David Bourget (Western Ontario)
David Chalmers (ANU, NYU)
Rafael De Clercq
Ezio Di Nucci
Jonathan Jenkins Ichikawa
Jack Alan Reynolds
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Ethics, Place and Environment 8 (2):141 – 158 (2005)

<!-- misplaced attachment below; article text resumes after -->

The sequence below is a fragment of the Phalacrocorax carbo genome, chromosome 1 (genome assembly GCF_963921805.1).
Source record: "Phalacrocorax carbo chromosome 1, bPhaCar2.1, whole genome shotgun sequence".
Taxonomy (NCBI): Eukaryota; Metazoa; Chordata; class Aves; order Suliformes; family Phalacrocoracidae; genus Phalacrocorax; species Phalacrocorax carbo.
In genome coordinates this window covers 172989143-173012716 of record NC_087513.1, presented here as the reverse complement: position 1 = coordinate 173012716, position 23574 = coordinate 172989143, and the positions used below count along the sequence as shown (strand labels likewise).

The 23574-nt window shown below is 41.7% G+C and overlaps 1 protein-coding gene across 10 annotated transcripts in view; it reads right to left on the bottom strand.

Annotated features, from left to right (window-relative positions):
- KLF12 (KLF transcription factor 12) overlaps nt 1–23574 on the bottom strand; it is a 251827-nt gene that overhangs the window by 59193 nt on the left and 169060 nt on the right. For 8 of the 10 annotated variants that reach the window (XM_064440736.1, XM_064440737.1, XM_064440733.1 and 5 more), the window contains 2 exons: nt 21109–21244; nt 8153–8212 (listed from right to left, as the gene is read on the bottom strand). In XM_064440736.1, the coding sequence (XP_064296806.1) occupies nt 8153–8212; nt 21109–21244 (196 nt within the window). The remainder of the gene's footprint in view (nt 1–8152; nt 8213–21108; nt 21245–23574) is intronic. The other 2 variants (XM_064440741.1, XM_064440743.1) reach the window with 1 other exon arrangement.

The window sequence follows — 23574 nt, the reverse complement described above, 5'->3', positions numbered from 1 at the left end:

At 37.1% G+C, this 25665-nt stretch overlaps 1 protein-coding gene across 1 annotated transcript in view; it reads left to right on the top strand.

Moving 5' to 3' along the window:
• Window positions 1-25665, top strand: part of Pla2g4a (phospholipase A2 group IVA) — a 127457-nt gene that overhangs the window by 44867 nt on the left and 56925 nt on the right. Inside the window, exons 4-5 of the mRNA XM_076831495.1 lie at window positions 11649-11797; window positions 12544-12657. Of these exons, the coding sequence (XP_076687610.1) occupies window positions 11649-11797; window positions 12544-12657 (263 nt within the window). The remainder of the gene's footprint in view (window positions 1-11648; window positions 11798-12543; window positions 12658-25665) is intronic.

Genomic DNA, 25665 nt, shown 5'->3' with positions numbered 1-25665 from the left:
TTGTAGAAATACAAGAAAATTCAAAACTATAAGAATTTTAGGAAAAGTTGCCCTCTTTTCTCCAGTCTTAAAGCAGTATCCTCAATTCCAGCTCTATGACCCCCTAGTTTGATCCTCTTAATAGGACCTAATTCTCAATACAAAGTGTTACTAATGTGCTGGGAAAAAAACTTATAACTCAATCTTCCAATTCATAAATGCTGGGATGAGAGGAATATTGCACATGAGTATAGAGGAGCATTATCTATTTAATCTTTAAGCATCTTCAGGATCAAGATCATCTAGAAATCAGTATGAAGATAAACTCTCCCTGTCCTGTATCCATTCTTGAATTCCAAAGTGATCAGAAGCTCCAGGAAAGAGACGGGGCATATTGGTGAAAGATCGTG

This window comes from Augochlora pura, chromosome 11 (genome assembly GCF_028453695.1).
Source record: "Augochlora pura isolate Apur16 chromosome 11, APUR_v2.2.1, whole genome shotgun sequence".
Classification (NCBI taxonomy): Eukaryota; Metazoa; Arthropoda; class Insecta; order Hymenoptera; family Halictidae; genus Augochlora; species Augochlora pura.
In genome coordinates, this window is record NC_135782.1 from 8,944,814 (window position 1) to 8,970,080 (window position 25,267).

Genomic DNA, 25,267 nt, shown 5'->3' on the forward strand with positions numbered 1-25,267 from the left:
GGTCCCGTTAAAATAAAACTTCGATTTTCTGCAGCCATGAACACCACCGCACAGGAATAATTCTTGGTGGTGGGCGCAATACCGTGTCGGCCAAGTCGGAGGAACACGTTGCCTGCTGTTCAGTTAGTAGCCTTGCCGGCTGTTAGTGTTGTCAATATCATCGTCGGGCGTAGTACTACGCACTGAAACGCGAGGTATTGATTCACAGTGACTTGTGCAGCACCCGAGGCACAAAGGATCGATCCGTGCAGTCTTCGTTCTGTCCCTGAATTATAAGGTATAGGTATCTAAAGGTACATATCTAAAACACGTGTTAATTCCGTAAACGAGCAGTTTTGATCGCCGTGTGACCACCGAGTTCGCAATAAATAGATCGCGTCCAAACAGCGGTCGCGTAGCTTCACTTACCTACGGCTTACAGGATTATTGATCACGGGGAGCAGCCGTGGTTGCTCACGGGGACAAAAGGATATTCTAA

In this paper I present the position that the use of face recognition technology (FRT) in law enforcement and in business is restrictive of individual autonomy. I reason that FRT severely undermines autonomous self-determination by hobbling the idea of freedom of the will. I distinguish this position from two other common arguments against surveillance technologies: the privacy argument (that FRT is an invasion of privacy) and the objective freedom argument (that FRT is restrictive of one's freedom to act). To make this case, I suggest that autonomy itself is predicated on the possibility of acting ethically, of freely willing moral laws. I then claim that autonomous self-determination is established as self-determination via social interactions with others. If we conceptualize self-determination as a relation of establishing a claim to individual autonomy in a community of others, we can see how planned uses of FRT subvert possibilities for the establishment of socially recognized agency. FRT not only confuses the process of asking ethical questions but it also imposes the immanent likelihood that all actions are taken not by self-directed, free agents, but by passive subjects in the interest of abiding by the institutionally enforced law.
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